The Government dropped TV3, just as Madrid sees more production than ever because platforms such as Netflix and HBO have been set up. There has been a massive migration of professionals to Madrid and, along the way, we have lost presence of the Catalan language, which has been limited to very small-scale projects, awash with voluntarism or driven by young students. With the audiovisual tax contested and the Government of Catalonia budget extended, we are losing the story, just now that 71% of young Catalans consume audiovisuals every night and we are not serving them. In other European countries, domestic production is highly subsidised and protected; for example, in France, if a film is made in French, 50% of the production is covered. Here the Government, specifically the Department of the Presidency, should channel funds into TV3 to give impetus to fiction in Catalan – a series cannot be sold abroad if there is no push from TV3 to start with. The last time I led a project on TVE [national state-owned public-service television broadcaster in Spain], which is also a public company and should foster Catalan, I was told that I would have to make it in Spanish because TV3 did not contribute sufficient resources. In addition, the Department for Language Policy should help producers with a commercial ambition to shoot films in Catalan.
“There has been a massive migration of professionals to Madrid and, along the way, we have lost presence of the Catalan language, which has been limited to very small-scale projects. Here the Government, specifically the Department of the Presidency, should channel funds into TV3 to give impetus to fiction in Catalan.” Isona Passola. Director of Massa d’Or Produccions
Agustí Esteve. Director of the production company El Terrat
The major crisis hitting the Catalan audiovisual sector is not recent; it began in 2013 and raged until 2016. Overcoming the crisis coincided with the emergence of new platforms, by new companies, and overhauled the domestic Catalan market. Now, I think that talk of a Catalan market is obsolete; the audiovisual market is no longer walled in and this has led to new outlets for producers. There are more opportunities, but it is also true that there are more companies competing with them. The CCMA crisis has spurred us on to find new customers, and this is good because it helps us not to be complacent.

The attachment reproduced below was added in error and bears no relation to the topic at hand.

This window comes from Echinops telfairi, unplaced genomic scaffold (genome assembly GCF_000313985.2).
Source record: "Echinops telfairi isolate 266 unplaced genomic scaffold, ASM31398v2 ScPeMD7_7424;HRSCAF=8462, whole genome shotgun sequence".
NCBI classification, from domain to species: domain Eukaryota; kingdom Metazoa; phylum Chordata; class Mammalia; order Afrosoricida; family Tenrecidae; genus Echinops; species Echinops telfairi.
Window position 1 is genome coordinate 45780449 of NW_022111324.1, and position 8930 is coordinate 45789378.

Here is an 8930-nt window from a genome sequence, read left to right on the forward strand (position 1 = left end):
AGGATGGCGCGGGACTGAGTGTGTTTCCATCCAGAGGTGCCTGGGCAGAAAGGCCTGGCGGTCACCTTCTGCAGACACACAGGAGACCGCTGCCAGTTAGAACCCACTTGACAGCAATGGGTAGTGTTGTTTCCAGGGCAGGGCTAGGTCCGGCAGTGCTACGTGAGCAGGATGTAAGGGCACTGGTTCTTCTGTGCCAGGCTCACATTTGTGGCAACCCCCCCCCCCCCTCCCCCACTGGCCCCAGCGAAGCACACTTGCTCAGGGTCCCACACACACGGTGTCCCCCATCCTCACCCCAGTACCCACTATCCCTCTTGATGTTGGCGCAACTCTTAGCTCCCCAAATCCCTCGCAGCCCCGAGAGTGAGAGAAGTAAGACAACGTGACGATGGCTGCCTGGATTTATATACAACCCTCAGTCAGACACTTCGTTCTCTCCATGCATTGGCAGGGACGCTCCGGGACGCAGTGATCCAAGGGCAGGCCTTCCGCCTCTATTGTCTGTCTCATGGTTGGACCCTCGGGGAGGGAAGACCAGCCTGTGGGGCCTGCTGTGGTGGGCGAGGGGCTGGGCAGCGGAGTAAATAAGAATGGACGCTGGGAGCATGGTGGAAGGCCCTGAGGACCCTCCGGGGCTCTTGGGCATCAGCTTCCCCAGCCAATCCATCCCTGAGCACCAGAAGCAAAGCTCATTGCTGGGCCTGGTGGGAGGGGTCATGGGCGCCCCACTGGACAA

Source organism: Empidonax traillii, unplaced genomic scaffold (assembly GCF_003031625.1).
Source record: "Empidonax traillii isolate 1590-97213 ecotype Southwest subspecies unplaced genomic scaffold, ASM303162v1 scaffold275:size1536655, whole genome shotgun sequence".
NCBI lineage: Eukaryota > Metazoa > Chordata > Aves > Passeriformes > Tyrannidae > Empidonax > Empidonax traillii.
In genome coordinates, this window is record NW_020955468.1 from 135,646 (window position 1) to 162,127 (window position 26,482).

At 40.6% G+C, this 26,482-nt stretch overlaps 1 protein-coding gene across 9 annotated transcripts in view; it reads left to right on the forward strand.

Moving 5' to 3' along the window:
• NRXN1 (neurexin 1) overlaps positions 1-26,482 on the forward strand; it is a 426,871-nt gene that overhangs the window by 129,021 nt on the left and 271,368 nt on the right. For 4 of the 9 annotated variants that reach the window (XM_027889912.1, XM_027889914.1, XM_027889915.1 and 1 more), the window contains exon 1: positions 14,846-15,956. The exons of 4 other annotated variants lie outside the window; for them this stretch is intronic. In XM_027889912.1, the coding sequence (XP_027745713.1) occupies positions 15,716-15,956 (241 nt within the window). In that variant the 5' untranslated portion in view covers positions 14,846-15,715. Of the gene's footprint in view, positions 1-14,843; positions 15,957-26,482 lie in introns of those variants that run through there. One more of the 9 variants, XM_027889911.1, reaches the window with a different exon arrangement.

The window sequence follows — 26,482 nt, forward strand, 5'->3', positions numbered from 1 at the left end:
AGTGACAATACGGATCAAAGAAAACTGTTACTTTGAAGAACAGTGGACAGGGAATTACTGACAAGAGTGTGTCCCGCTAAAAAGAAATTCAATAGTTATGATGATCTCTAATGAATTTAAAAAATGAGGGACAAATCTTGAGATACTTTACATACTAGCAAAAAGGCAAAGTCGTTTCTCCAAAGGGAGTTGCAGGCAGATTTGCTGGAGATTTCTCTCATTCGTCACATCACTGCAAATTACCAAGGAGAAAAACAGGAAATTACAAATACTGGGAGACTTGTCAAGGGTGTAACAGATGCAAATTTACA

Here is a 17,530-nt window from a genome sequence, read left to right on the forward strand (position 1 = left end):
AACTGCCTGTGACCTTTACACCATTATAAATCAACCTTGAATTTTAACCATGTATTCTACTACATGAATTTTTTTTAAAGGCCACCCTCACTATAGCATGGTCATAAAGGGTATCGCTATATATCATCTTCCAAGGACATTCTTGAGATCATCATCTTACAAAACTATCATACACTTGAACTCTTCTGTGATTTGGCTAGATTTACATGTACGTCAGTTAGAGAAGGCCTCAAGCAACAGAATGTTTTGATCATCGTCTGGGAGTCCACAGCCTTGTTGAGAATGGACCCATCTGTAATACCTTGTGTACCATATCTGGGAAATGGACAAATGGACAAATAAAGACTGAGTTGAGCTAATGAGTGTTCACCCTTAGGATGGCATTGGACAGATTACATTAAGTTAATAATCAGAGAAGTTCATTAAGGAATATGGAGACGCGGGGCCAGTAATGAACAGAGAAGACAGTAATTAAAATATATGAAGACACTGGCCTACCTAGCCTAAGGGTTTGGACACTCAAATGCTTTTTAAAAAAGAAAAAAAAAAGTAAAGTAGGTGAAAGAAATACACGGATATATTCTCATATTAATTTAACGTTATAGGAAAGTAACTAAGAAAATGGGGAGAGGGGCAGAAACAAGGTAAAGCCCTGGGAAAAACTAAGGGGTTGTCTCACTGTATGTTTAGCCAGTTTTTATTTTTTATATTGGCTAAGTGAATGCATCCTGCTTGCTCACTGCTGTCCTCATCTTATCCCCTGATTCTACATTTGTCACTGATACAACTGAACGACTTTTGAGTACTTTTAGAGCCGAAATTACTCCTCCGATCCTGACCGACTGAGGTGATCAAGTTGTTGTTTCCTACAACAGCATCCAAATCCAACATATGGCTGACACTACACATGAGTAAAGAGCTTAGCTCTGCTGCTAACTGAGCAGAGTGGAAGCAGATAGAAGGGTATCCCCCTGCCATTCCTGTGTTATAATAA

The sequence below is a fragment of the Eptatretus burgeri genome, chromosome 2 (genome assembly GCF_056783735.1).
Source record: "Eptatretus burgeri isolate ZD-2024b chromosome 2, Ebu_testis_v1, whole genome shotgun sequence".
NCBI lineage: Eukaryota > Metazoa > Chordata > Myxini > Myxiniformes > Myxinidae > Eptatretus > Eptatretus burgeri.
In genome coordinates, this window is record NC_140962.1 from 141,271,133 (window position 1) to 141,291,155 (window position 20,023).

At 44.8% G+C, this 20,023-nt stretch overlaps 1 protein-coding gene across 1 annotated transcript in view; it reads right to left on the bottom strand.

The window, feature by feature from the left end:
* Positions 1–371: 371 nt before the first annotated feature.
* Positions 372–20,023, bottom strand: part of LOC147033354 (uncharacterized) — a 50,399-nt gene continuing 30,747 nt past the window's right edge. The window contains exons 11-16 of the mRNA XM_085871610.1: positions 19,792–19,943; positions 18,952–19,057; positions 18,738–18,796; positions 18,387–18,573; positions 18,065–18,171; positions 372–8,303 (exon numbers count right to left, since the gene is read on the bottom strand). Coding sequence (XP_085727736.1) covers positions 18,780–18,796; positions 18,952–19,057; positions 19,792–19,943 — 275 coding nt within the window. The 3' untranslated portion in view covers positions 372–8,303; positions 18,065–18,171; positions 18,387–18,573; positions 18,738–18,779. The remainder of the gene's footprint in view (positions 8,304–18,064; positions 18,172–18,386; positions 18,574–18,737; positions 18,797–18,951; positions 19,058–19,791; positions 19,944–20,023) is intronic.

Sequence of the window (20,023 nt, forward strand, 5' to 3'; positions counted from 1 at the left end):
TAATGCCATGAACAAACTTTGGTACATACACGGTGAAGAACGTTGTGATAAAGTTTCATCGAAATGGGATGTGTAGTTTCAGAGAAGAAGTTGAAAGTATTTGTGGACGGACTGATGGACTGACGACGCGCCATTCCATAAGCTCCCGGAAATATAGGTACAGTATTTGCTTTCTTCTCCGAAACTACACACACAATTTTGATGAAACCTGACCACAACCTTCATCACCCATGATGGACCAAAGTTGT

The last ten years have seen a veritable revolution in the field of technology and the possibilities for consuming and generating content. Everyone can generate content. What sets one content apart from the next is talent and quality, but any one of us can generate it and, besides that, any one of us can access it from just a simple telephone device. Democratisation has been tremendous and, from my point of view, this is positive for enhancing societies’ standard of democracy. Now we have greater choice within a wider selection of content, which can be consumed how and when we want.
I have no magic formula, but I firmly believe in singularisation, in being different, affording added value, being authentic and doing what you can do, because your personality is unique. Having enthusiasm and talent and, depending on the commission or project executed, having the necessary resources, because it is undeniable that part of the difference stems from quality.
Joaquim Oristrell. Scriptwriter and film director
Catalonia is experiencing a politically complicated situation, which in turn affects culture. TV3, like all public broadcasters, is funded with our taxes, but we see that it has ceased to be a priority for our politicians, who focus on other investments. The audiovisual sector has lost momentum. Many of us have had to go to work in Madrid on account of the lack of work in Barcelona. People who still work here with much lower budgets, do so with vocation, drive and heroism. The situation we are experiencing will not be rectified until we clarify which side the current political conflict is taking. I am not a utopian, but rather a possibilist, and I believe that politics must be governed by the head, not by the heart. The audiovisual sector in Catalonia will not bounce back until we have political stability. Catalan producers and creators have already shown that they can offer quality proposals with sparse budgets. Merlí [Merlin], Polseres vermelles [The Red Band Society] and Nit i dia [Night and Day], which have been exported, are examples of the country’s talent. To unleash this local talent we need more resources and a decent budget. Unfortunately, politicians often prioritise more attractive investments and overlook culture and education, to which more attention should be paid.